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This issue of Annals includes two articles about the management of pulmonary embolism (PE).
One reports on decisions to confirm or rule out PE in 1,529 consecutive patients who went to 117 emergency departments with suspected PE (Article, p. 157). Researchers found that emergency departments failed to use the recommended evaluation procedures in 662 of the 1,529 patients. Departments followed established guidelines to confirm PE much more often than they followed guidelines for ruling out PE. In the following three months, PE, deep vein thrombosis or death was markedly lower among patients who received appropriate diagnostic management (1.2 percent) than among those who did not (7.7 percent).
The other article describes development of a new clinical prediction rule for estimating the probability of PE (Article, p. 165). The new rule is standardized, based on clinical variables and is independent of physicians' implicit judgments. It also identifies people at low risk (less than 10 percent) of developing PE or high risk (more than 60 percent), which can indicate the need for tests to confirm clinical suspicion of PE. The new rule uses criteria such as age, previous deep venous thrombosis or PE, surgery or fracture within the prior month, or an active malignant condition. The authors say the new "revised Geneva score" for PE is "clinically relevant, is easy to compute, and has sustained internal and external validation. It should now be tested for clinical usefulness in a formal outcome study."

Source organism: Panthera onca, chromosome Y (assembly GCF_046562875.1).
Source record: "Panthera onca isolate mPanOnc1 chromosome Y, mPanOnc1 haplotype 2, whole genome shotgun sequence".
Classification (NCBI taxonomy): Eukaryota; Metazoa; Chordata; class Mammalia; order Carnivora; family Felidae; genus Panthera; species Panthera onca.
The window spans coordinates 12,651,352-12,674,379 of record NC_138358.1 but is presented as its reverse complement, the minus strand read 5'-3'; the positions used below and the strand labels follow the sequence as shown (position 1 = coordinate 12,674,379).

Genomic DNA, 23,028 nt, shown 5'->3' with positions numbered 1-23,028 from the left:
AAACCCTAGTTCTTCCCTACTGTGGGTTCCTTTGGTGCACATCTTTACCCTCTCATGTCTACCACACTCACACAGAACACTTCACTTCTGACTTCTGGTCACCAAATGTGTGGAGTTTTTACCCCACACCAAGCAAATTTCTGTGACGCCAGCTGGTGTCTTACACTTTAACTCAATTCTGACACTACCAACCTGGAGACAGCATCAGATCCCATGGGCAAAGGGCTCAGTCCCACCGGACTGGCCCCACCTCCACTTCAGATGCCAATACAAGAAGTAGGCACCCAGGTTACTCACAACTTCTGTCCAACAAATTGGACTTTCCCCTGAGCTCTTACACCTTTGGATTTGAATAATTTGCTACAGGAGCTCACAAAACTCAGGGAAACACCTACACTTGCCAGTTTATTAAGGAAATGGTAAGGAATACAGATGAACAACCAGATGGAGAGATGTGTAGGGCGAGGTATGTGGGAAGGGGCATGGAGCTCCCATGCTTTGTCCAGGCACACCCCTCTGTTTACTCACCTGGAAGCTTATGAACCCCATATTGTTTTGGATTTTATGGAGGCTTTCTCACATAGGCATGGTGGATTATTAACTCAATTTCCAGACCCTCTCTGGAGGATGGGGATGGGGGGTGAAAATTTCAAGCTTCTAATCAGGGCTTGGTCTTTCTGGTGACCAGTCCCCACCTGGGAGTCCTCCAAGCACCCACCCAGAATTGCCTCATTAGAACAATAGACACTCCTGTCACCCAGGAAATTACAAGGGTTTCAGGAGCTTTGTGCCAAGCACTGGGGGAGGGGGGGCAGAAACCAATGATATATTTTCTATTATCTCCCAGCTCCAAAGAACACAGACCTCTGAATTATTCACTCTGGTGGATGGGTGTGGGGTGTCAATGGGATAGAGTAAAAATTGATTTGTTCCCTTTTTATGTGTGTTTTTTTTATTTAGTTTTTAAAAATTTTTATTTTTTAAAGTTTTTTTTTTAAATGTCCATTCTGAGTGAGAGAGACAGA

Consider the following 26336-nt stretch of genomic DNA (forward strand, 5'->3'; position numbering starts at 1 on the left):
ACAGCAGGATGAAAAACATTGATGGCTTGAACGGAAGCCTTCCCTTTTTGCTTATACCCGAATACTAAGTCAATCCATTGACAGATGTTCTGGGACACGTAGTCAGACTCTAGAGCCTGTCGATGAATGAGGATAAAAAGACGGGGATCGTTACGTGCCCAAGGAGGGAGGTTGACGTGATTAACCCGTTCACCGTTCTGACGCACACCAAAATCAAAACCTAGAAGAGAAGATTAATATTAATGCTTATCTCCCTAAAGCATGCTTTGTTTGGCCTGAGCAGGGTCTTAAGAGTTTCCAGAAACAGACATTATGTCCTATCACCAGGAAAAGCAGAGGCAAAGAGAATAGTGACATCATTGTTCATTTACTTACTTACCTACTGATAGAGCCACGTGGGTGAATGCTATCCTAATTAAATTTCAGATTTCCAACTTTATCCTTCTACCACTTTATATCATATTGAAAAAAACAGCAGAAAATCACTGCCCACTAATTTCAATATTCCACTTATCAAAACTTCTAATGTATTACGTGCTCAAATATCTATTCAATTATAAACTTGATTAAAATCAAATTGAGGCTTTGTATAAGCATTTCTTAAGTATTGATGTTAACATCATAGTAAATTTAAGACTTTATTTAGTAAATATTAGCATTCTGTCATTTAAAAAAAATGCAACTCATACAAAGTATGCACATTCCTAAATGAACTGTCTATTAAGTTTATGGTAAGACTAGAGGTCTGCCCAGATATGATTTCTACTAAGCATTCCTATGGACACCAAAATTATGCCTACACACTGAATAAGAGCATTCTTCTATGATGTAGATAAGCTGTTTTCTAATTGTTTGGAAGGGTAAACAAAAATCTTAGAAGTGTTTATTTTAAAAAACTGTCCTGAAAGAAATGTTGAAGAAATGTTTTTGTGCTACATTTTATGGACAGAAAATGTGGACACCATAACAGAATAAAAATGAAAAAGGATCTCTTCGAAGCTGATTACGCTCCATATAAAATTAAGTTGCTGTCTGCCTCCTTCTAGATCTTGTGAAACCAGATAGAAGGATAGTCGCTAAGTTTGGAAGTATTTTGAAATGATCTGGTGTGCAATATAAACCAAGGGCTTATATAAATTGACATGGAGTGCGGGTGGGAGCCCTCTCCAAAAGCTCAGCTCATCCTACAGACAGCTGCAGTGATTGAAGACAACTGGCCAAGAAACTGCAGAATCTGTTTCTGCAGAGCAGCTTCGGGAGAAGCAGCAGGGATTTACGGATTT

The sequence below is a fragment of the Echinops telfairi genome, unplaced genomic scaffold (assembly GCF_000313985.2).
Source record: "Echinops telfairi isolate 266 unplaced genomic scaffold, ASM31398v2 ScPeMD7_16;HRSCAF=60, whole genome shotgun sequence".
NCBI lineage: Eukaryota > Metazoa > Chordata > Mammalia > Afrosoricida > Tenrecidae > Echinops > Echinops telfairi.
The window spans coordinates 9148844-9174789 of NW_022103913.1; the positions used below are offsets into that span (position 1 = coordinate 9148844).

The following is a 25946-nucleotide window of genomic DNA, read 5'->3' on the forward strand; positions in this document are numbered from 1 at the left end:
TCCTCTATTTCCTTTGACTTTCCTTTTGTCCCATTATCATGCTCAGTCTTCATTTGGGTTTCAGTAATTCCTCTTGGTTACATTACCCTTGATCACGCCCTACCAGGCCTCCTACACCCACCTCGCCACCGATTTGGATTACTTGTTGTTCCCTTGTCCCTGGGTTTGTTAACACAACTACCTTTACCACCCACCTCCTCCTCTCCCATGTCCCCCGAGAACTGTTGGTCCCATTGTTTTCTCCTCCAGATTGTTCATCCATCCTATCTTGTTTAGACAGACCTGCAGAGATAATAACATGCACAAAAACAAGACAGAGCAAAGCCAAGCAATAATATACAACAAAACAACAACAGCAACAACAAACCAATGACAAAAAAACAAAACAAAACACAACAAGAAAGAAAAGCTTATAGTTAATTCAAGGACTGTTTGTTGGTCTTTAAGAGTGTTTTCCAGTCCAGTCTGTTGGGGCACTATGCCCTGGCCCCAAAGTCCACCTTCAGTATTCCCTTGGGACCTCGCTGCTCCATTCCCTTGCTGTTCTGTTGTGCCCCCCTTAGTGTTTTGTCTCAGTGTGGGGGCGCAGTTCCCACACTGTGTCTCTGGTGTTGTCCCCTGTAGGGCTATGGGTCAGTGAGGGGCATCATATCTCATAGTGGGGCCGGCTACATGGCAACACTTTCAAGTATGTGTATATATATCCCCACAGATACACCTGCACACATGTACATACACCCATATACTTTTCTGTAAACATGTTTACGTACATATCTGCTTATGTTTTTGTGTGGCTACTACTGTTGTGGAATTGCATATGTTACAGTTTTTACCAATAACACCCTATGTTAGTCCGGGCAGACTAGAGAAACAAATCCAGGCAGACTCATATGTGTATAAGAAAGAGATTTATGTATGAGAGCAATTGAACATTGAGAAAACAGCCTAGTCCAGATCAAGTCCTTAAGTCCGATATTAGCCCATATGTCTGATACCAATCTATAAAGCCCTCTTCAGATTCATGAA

An editorial writer says that the first article shows that physicians and emergency departments follow accepted guidelines for ruling in PE much better than they follow guidelines for ruling out likelihood PE, resulting in bad patient outcomes (Editorial, p. 210). The second study provides a new, simple predictive rule for PE, which will help doctors to classify patients and to choose the right tests. The goal, says the writer, is to get existing "tools for diagnosis of PE used consistently in day-to-day clinical practice." To do this, he envisions the physician "entering the findings specified by a clinical prediction rule, perhaps at the bedside by using a hand-held computer." The computer could then specify "a patient-specific diagnosis and management algorithm" suitable to the patient's probability of having PE.